Dec. 3 (Bloomberg) -- Vietnam’s bonds rose, pushing the five-year yield to a three-month low, on speculation a slowdown in lending growth resulted in banks investing surplus funds in government debt. The dong was steady.
Outstanding loans increased 4.2 percent this year through Nov. 20, compared with 14.4 percent in 2011, official data show. Liquidity at banks is improving, central bank Deputy Governor Dang Thanh Binh, told a conference in Hanoi today, adding that Vietnam will manage credit growth in line with consumer-price gains. Inflation will be about 7 percent this year, Prime Minister Nguyen Tan Dung said Nov. 28.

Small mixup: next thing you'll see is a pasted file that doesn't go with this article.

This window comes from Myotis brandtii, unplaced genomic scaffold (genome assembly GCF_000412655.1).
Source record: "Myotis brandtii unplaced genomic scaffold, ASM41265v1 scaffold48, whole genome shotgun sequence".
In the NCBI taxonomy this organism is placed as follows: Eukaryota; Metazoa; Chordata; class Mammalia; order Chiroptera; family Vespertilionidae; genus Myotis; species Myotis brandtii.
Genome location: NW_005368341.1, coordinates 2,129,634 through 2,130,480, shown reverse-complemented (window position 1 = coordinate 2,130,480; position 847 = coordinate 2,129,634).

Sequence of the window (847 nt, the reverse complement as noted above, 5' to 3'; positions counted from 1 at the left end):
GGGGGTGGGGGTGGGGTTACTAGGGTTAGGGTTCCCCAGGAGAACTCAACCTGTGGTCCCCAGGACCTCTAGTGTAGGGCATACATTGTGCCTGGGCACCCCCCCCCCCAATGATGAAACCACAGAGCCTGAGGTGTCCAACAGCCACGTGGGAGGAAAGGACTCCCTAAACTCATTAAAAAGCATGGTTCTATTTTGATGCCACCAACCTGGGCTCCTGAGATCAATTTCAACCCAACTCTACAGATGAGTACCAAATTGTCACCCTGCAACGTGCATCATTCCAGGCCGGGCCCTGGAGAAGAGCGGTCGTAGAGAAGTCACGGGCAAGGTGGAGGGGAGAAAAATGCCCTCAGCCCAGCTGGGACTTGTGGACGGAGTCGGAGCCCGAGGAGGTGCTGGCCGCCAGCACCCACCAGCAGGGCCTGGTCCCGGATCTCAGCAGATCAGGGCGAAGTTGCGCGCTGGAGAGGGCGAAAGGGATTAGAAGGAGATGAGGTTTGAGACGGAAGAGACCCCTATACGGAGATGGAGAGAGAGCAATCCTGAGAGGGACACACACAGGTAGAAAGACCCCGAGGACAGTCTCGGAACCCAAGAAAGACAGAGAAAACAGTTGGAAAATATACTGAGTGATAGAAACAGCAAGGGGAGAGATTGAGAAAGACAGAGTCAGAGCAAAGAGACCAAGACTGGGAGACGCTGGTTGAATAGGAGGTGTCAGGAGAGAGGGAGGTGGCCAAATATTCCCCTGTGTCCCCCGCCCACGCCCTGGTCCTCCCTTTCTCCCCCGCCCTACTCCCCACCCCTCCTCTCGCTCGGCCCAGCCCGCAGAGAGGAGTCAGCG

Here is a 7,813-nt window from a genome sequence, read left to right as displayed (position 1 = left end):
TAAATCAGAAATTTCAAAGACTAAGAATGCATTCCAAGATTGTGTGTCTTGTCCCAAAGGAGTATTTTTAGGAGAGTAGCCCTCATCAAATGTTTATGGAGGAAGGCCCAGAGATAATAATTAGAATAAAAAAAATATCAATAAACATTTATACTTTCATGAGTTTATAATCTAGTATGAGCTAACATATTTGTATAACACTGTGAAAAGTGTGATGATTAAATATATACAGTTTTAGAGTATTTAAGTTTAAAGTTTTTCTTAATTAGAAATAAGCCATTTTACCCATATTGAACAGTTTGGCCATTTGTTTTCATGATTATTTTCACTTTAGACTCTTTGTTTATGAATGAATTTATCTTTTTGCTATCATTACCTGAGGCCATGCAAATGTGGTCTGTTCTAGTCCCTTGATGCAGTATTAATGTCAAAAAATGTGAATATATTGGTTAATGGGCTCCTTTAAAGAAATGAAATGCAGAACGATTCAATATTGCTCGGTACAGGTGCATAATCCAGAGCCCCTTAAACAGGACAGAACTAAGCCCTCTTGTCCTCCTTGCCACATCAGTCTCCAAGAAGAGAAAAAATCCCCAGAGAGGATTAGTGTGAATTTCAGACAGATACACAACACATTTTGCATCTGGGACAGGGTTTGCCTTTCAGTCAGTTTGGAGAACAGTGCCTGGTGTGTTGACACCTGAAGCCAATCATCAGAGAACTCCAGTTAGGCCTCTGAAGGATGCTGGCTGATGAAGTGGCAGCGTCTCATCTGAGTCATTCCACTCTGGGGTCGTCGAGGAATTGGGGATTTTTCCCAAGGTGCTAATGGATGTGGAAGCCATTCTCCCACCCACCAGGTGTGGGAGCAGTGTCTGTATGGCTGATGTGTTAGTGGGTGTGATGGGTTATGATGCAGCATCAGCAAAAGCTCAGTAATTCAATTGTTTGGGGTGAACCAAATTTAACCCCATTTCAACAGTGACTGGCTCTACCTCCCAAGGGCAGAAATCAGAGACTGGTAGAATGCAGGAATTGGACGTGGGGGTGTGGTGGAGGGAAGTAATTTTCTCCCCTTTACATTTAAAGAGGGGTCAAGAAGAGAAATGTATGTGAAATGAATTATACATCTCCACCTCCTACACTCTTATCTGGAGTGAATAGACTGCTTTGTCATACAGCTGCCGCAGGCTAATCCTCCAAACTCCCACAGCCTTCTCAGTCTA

“Demand from banks is still strong and they believe they can get some short-term profit,” said Nguyen Duy Phong, a Ho Chi Minh City-based analyst at Viet Capital Securities. “They expect yields to continue to go down.”
The yield on the benchmark five-year bonds fell three basis points, or 0.03 percentage point, to 9.80 percent, according to a daily fixing rate from banks compiled by Bloomberg. That’s the biggest decline in more than a week and the lowest yield since Aug. 29.
The dong was unchanged at 20,850 per dollar as of 2:28 p.m. in Hanoi, according to data compiled by Bloomberg. The State Bank of Vietnam set its reference rate at 20,828, unchanged since Dec. 26, according to its website. The currency is allowed to trade as much as 1 percent on either side of the daily fixing.
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